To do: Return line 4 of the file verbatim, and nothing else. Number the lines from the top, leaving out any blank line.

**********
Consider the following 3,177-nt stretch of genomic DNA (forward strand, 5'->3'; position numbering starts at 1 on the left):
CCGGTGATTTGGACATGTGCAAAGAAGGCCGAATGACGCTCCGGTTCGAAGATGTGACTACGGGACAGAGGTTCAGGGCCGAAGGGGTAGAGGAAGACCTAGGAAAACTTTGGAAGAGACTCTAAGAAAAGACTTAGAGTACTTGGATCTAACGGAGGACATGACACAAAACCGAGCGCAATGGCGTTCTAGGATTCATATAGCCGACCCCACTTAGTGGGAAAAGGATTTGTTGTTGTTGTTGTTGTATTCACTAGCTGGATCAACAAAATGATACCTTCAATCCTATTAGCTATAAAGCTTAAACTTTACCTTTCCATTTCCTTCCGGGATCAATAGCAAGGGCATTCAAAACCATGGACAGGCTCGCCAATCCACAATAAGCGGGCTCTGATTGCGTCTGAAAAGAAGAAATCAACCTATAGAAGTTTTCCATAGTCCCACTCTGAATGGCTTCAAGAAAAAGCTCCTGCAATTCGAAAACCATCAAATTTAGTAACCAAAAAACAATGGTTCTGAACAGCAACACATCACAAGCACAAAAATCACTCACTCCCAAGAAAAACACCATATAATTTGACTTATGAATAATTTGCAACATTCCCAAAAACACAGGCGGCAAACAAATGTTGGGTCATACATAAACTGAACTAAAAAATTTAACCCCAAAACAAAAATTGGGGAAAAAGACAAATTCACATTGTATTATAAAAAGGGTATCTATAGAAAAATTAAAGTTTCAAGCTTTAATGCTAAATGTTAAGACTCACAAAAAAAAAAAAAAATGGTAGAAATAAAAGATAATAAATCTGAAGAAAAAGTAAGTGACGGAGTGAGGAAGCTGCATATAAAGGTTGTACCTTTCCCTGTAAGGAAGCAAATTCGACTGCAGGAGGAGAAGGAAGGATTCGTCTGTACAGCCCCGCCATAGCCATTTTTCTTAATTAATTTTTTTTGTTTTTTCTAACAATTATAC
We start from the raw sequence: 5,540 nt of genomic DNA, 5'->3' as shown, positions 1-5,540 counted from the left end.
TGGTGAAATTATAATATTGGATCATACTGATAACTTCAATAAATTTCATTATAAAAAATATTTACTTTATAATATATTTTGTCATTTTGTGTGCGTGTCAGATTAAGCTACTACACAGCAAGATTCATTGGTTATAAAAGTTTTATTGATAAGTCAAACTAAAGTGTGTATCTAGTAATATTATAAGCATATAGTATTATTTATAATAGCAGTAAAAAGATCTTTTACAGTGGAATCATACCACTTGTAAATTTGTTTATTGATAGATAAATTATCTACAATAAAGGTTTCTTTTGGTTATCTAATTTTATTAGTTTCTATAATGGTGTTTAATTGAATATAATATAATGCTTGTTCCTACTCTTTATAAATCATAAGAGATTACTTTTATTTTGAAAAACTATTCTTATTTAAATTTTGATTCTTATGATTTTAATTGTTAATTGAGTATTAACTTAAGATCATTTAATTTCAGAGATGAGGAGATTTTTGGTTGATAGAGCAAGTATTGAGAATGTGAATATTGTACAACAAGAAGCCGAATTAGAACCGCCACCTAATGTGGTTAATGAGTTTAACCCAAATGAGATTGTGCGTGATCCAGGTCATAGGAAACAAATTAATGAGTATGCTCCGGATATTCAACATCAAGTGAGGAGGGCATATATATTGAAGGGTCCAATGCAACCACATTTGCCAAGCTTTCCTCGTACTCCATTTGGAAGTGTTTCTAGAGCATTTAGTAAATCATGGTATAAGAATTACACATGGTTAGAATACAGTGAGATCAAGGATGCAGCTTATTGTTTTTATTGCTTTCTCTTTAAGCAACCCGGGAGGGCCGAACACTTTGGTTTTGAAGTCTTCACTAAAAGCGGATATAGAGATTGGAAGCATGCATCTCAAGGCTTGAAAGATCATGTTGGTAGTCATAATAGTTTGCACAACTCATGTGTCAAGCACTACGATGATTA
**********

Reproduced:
TGGTGAAATTATAATATTGGATCATACTGATAACTTCAATAAATTTCATTATAAAAAATATTTACTTTATAATATATTTTGTCATTTTGTGTGCGTGTCAGATTAAGCTACTACACAGCAAGATTCATTGGTTATAAAAGTTTTATTGATAAGTCAAACTAAAGTGTGTATCTAGTAATATTATAAGCATATAGTATTATTTATAATAGCAGTAAAAAGATCTTTTACAGTGGAATCATACCACTTGTAAATTTGTTTATTGATAGATAAATTATCTACAATAAAGGTTTCTTTTGGTTATCTAATTTTATTAGTTTCTATAATGGTGTTTAATTGAATATAATATAATGCTTGTTCCTACTCTTTATAAATCATAAGAGATTACTTTTATTTTGAAAAACTATTCTTATTTAAATTTTGATTCTTATGATTTTAATTGTTAATTGAGTATTAACTTAAGATCATTTAATTTCAGAGATGAGGAGATTTTTGGTTGATAGAGCAAGTATTGAGAATGTGAATATTGTACAACAAGAAGCCGAATTAGAACCGCCACCTAATGTGGTTAATGAGTTTAACCCAAATGAGATTGTGCGTGATCCAGGTCATAGGAAACAAATTAATGAGTATGCTCCGGATATTCAACATCAAGTGAGGAGGGCATATATATTGAAGGGTCCAATGCAACCACATTTGCCAAGCTTTCCTCGTACTCCATTTGGAAGTGTTTCTAGAGCATTTAGTAAATCATGGTATAAGAATTACACATGGTTAGAATACAGTGAGATCAAGGATGCAGCTTATTGTTTTTATTGCTTTCTCTTTAAGCAACCCGGGAGGGCCGAACACTTTGGTTTTGAAGTCTTCACTAAAAGCGGATATAGAGATTGGAAGCATGCATCTCAAGGCTTGAAAGATCATGTTGGTAGTCATAATAGTTTGCACAACTCATGTGTCAAGCACTACGATGATTA